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## Algebra 1 (Eureka Math/EngageNY)

### Unit 4: Lesson 13

Topic C: Lessons 18-19: Translating graphs of functions

# Shifting parabolas

The graph of y=(x-k)²+h is the resulting of shifting (or translating) the graph of y=x², k units to the right and h units up. For example, y=(x-3)²-4 is the result of shifting y=x² 3 units to the right and -4 units up, which is the same as 4 units down.

## Want to join the conversation?

• For instance y=(x±9)^-1
Why does the sign before 9 have a counter effect on the parabola?
• wait, do you mean y=(x±9)^2 - 1? There is no squared value in the original question, just ^-1. Anyways, assuming that you mean y=(x±9)^2 - 1, then I would be happy to tell you how I think of the counter effect, as you put it. I pretend that I am trying to balance something on a seesaw, where the 0 is the pivot point. Imagine that you had a friend who weighed 9 kilos more than you. Your friend is x+9, and you are x. If you and your friend want to balance, you must shift the seesaw in your direction, or the heavier friend will tip it over. Basically, +9 means that it is 9 points too heavy on the positive side, so if the positive side is too heavy, what do you have to do? You have to shift the whole system to the left, so it can still balance. I hope this helps! I also hope that people still know what a seesaw is, even though people don't seem to play outside anymore.
• y=(x-h)^2+k How do negative values of h represent leftward shifts? I cannot get this one, Sal in the video explained that when we shift h units to the right we substract h units from the function.
• This is going to be true for all functions, so lets start with a linear equation y = x + 3. the y intercept is 3 (set x=0) and the x intercept is -3 (set y = 0). If we keep it as a change in y, we have y = x + 3, so it is easy to see the y intercept. By "making it a change in x" instead, we show it as y = (x + 3) + 0. So if we put in a negative 3 for x, we get y = 0 which gives us the correct x intercept. So we had to have the opposite sign for a change in x.
Similarly for the quadratic function such as y = (x + 3)^2 + 5, we would have to set x = -3 in order to make what is inside the parentheses to be 0, we have to change the sign.
SO a change in y follows the sign, a change in x has to be the opposite sign.
• How would you do this? Shifting f(x) 1 unit right then 2 units down. The equation is f(x)=x^2-2x-1.

My book says this

to shift 1 unit right its

g(x)=(x-1)^2-2(x-1)-1
=x^2-4x+2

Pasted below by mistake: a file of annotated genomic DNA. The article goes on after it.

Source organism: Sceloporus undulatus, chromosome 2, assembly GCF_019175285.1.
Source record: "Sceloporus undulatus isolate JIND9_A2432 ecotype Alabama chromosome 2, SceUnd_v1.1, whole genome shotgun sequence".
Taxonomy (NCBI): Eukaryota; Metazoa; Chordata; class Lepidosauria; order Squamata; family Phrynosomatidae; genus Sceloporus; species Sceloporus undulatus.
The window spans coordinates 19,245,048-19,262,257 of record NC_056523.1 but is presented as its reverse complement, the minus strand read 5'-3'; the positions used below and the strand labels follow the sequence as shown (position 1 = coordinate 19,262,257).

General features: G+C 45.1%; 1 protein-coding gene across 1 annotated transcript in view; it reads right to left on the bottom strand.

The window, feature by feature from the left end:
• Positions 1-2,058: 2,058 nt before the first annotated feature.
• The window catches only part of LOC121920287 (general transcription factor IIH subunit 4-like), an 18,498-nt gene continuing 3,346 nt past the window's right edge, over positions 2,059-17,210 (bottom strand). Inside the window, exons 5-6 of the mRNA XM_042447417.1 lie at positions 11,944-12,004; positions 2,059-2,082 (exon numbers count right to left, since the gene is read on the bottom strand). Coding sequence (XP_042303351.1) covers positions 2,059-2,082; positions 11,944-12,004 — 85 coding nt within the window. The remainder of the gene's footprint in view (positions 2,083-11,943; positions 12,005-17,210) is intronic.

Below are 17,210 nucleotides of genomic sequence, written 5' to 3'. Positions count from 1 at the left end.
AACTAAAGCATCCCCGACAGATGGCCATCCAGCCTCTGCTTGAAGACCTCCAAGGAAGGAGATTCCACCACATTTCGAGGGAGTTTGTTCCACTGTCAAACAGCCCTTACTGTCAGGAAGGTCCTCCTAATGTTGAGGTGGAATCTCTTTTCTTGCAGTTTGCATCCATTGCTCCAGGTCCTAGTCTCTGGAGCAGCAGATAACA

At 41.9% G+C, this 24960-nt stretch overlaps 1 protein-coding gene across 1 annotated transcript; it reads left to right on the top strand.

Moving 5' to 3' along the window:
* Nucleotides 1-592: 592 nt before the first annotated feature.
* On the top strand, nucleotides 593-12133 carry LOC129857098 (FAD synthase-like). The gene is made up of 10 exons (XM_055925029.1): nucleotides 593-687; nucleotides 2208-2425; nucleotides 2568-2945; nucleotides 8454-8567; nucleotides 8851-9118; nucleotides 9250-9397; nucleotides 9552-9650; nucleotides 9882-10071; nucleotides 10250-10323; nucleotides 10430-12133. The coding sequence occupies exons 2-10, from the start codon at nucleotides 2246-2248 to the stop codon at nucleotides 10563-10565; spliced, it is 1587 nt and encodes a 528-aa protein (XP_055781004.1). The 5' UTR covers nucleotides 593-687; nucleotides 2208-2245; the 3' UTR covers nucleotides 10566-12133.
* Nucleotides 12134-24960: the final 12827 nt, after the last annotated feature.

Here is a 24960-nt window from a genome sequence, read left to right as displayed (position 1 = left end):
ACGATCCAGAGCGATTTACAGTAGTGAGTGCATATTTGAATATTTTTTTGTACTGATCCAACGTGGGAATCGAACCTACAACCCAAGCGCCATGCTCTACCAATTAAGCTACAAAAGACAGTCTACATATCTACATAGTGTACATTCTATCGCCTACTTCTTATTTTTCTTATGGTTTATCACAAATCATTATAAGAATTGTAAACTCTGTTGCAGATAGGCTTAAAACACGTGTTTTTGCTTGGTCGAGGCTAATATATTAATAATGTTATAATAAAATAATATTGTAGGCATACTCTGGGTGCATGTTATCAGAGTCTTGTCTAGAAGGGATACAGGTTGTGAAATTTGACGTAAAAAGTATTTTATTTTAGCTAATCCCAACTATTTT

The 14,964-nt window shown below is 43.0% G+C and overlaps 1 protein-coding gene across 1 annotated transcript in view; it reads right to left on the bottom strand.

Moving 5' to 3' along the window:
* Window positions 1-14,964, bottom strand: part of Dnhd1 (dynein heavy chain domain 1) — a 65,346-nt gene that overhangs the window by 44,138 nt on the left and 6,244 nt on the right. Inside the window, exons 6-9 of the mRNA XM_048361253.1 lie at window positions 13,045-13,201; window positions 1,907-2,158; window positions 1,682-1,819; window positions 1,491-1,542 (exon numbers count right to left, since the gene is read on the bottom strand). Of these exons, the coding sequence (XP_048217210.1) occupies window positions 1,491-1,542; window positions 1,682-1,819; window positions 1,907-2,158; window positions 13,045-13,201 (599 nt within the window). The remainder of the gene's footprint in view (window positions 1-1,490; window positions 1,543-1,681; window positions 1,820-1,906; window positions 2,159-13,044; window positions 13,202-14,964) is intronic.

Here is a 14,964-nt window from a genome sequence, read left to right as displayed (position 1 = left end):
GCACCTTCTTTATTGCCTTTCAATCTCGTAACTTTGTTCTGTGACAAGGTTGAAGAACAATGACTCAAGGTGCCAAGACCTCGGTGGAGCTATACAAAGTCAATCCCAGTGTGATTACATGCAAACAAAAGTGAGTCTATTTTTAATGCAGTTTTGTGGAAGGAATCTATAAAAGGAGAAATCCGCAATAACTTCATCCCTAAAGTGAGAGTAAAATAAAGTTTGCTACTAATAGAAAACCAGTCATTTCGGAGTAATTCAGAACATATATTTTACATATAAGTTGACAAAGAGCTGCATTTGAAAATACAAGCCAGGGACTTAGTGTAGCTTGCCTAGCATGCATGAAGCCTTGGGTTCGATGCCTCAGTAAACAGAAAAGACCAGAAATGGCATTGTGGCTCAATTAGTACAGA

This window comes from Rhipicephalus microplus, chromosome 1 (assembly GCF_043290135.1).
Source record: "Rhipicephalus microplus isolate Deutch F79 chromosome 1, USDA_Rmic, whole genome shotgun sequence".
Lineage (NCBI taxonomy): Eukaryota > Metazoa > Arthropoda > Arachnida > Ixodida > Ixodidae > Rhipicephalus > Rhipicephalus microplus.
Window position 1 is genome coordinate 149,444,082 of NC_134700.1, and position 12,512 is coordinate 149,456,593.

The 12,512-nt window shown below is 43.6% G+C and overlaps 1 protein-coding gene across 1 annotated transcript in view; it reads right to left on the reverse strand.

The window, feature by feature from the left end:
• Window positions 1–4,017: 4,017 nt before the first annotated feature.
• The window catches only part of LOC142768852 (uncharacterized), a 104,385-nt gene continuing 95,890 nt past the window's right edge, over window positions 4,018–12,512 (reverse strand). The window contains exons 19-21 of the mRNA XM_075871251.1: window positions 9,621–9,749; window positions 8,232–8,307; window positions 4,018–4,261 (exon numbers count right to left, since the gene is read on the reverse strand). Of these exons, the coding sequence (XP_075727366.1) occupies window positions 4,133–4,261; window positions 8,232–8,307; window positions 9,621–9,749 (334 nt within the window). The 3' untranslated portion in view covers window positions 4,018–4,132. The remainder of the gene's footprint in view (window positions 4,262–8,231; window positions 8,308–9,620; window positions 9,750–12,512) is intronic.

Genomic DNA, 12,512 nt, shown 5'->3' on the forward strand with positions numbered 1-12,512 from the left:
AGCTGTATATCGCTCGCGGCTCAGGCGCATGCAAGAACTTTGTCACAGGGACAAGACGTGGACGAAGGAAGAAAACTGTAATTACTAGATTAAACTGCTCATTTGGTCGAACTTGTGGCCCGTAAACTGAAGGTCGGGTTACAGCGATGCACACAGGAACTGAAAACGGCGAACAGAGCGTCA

for shift 2 units down

h(x)=x^2-2x-1-2
=x^2-2x-3

I need some help understanding this please
• Translations are often confusing at first glance. You just kind of have to memorize it.
Here are the basics.
Horizontal Translations (moving along x axis)
If we have f(x),
f(x-1) is the function moving to the RIGHT by 1.
f(x+1) is the function moving to the LEFT by 1.
confusing, I know
Vertical Translation (moving along y axis)
f(x)
f(x)+1 is the function moving UP by 1.
f(x)-1 is the function moving DOWN by 1.
Now how do we use these?
Let's say we have
f(x)=3x+5
and we want to move it to the right by 4 units.
that would make it f(x-4).
Replace all the x's inside the function with x-4.
So you get 3(x-4)+5
This equals to
3x-12+5=3x-7.
So 3x-7 is what we get when we move the function to the right by 4 units. *graph it and check!*
Let's say we have the same equation, f(x)=3x+5
but we want to make it go down by 3!
Remember,
f(x)-3 means it goes down by 3
f(x)-3=(3x+5)-3
f(x)-3=3x+2
The new function is 3x+2, which is the function where we moved it down by 3!
• would it be right to write it down like this?: g(x)+4=(x-3)squared
• Function notation always has the function name by itself.
g(x) = (x-3)^2 - 4 would be the correct form.
• So just to be clear:

Shifting to the right by 3 is (x-3)
Shifting to the left by 3 is (x+3)

Shifting down by 3 is (x)-3
Shifting up by 3 is (x)+3
• Yep! And that works with any function. the trick is just internalizing what is inside and what is outside the function.
• Does anyone know the mentioned videos that explain shifting more in depth?
• It's the video right before this one, in the Quadratic functions & equations unit of Algebra 1. The title is "Intro to parabola transformations"
• If moving the vertex to the right makes it (x-3), why, when I move the vertex down four, doesn't the equation then equal (x-3)+4?
(1 vote)
• If you have y = 2(x-5)^2 + 2, the 5 is with the x, so if you want to do the same with the ys, you have to subtract 2 on both sides to get y - 2 = 2(x-5)^2, in this case the y would also have to change signs (similar to the point slope form of a linear equation y-y1=m(x-x1). We could do the same thing with this, y = m(x-x1)+y1 where x1 changes sign and y1 would stay the same, So when the 2 is on the same side as the x (right side of equation), you do not change the sign. Hope this makes sense.
• if you minus by a number when you shift to the right, do you add by a number when you shift to the left?
(1 vote)
• Yes that is correct. If you have something like (x-5)^2 + 3, that negative shifts to the right because you need to have x=5 for the inside of parentheses to be 0 (5-5)^2 and if you have (x + 4)^2 - 3, you need to have x=-4 to had to have it be 0 because (-4+4)^2=0.
• Does it matter if we write `y + 4 = (x-3)^2` instead of `y = (x-3)^2 - 4` ? Should be the same but is one preferred over the other? Last video he used the former format, where the `4` was being added to the `y`.